It's About More Than Bikes (Open letter from Bill Briggs, OSBT chair)

On February 23, the Open Space Board of Trustees (OSBT) met to discuss and approve the West Trail Study Area (TSA) Plan. In relatively quick order, the Board approved 99% of the Plan, which is a testament to the thorough work of the Community Collaborative Group and the Open Space staff. Four hours into the meeting, it all came down to one final question: whether or not to approve a mountain bike trail on the southeast end of the West TSA, from Greenbriar to South Boulder Creek West Trailhead to South Mesa Trailhead. The trail was not approved by the Board and I cast one of two dissenting votes.

My purpose in writing is not to defend my vote, except to say that I believe this trail - a 2.7-mile connector trail (not a destination trail, but a trail that could be used by local people for safe off-road access to points south) on the east boundary of the 10,000-acre West TSA (to avoid environmental impacts and preserve the majesty of the tall grass prairie) that was separated from nearby hiking trails (to minimize user conflict and allow safe passage for all users) - I believe this trail is defensible and entirely within the bounds of the Open Space Charter and the Visitor Master Plan. But reasonable people disagreed on the proposal, and I certainly respect the judgment of my Board colleagues.

Rather, my purpose is to express a greater concern that slowly developed in the days leading up to the decisive Board meeting. During that time, I read several hundred email messages, listened to several hours of public objurgation, and attended many interest-group meetings. With all of this input as evidence, I saw clearly that the people supporting mountain bike use in the West TSA form a broad representative sample of Boulder itself: young professionals, family people, Chamber of Commerce members, bankers, teachers, doctors, nurses, attorneys, stewards of our Open Space, and business owners and employees generating sales tax revenue to fuel the Open Space program. Much like the renegade rock climbers of the 1960s and 1970s, who ultimately became business, political, and educational leaders, people who mountain bike today are already very much a part of Boulder and will be a vital part of its future.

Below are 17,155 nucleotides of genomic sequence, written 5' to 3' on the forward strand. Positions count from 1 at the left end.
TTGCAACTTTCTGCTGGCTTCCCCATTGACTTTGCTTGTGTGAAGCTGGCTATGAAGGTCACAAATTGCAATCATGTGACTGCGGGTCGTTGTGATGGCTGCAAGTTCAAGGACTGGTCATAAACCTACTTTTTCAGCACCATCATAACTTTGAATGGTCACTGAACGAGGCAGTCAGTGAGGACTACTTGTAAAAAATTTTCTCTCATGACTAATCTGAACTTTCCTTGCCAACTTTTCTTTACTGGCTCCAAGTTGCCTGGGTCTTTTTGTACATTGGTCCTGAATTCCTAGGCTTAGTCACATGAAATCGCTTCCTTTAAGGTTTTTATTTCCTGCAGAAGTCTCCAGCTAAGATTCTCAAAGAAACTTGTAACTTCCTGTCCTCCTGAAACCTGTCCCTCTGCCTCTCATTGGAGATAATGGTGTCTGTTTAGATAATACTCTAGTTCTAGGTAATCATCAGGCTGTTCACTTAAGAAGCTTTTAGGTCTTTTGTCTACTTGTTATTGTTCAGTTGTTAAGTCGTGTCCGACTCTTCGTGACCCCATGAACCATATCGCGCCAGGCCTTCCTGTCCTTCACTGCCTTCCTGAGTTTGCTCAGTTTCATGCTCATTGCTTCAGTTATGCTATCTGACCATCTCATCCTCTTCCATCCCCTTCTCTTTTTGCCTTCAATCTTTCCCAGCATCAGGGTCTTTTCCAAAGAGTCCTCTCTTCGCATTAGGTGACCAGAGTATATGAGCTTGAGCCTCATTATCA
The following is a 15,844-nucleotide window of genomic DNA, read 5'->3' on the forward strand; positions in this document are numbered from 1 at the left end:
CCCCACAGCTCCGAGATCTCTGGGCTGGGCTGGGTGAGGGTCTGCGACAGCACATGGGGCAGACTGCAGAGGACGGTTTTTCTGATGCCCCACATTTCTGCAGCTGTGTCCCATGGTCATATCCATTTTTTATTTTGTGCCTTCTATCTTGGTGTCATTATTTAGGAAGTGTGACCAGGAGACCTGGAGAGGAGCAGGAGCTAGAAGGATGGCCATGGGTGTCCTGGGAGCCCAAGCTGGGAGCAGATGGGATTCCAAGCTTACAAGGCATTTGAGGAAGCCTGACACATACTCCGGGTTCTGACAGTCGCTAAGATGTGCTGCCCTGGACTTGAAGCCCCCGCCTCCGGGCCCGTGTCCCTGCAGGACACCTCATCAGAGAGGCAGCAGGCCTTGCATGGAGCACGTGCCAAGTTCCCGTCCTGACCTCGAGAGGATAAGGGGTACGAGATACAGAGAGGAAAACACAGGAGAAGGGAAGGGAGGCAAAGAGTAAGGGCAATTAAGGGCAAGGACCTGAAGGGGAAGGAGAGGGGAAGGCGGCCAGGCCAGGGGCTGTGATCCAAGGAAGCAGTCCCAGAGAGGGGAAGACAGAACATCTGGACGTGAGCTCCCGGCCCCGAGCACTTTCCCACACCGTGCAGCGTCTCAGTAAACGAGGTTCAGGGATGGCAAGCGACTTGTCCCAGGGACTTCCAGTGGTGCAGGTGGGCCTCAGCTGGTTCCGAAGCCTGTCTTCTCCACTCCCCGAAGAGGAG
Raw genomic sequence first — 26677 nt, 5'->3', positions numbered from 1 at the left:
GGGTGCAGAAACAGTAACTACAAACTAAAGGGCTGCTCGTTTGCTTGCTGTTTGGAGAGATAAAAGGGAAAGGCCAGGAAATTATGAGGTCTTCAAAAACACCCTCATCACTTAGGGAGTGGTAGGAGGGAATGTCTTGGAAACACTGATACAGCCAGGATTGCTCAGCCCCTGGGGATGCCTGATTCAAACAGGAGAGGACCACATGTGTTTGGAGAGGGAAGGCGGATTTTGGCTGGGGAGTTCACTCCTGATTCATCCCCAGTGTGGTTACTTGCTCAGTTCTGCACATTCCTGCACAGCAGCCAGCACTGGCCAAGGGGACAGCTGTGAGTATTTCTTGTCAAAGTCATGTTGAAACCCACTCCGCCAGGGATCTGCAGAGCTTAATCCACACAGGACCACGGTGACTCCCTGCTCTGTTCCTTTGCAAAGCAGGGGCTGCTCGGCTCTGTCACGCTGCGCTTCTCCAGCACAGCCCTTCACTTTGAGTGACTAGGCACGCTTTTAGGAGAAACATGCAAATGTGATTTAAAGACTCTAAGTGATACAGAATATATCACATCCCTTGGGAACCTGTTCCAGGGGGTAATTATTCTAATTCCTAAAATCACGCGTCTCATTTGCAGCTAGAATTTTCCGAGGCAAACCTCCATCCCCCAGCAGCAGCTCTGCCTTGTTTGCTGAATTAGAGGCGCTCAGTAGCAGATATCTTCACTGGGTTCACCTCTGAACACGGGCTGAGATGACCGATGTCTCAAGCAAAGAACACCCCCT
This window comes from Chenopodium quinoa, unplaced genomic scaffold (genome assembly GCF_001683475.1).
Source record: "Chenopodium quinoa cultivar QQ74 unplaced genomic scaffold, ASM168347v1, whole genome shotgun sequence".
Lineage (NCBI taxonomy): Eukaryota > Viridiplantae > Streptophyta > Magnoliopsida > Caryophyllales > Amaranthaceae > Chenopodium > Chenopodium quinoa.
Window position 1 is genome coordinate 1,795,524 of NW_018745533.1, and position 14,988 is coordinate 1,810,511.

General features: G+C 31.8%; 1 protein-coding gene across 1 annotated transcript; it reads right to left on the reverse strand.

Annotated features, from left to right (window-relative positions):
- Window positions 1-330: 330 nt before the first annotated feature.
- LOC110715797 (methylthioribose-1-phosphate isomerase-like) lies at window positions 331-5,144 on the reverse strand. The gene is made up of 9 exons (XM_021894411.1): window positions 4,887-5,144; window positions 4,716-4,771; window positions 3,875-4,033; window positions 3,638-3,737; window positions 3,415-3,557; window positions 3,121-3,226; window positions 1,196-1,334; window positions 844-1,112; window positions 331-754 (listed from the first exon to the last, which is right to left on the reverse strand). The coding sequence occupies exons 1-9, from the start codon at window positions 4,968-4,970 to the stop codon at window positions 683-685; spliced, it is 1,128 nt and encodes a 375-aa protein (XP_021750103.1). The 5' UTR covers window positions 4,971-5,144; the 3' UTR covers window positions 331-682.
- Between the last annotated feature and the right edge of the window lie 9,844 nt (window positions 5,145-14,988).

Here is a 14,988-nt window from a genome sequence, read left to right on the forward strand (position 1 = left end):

Unfortunately, in those same email messages, public comments, and meetings, I heard mountain bike enthusiasts dismissed as a "narrow-minded band of selfish vigilantes" and as a "small inconsiderate bunch of arrogant kids" (among other epithets). To be sure, the majority of mountain bike opponents have been thoughtful and civil. But the amount of demonizing and stereotyping I heard was unsettling, as were the many arguments that ultimately reduced to, I oppose mountain bike(r)s, because I don't like (or understand) mountain bike(r)s. Once this tone and attitude gains hold and becomes acceptable, it only gets worse. And here is why we should be concerned.

The most recent OSBT meeting is not the end of the mountain bike discussion. City Council will take a stand on the West TSA Plan in a month. Then the OSMP will begin deliberation of the North TSA and East TSA, each of them at least two-year processes, and the issue of mountain bike use will certainly arise again. If we don't collectively make our thoughts and words more inclusive and less divisive, we can anticipate years of social and cultural conflict that will damage Boulder in many ways. Ultimately, it's about more than mountain bikes. In Boulder of all places, surely we can summon an acceptance of people, groups, and lifestyles that may differ from our own, especially when they contribute to the community without violating its essential values. Such an affirming attitude is necessary if we are to move forward on the many challenges facing the City.

In closing, it might be worth answering a question that was asked repeatedly of OSBT members: Why did you not just accept the staff recommendation to ban mountain bikes from the east half of the TSA? My answer is that the OSBT has another level of responsibility beyond approving every recommendation its staff makes. That responsibility is to assimilate the superb research and reports that the staff provides; be sure that all proposals are within the boundaries of the Open Space Charter and other relevant guidelines; and then (the difficult part) make decisions that are as representative as possible in order to foster a spirit of tolerance and community for all to see.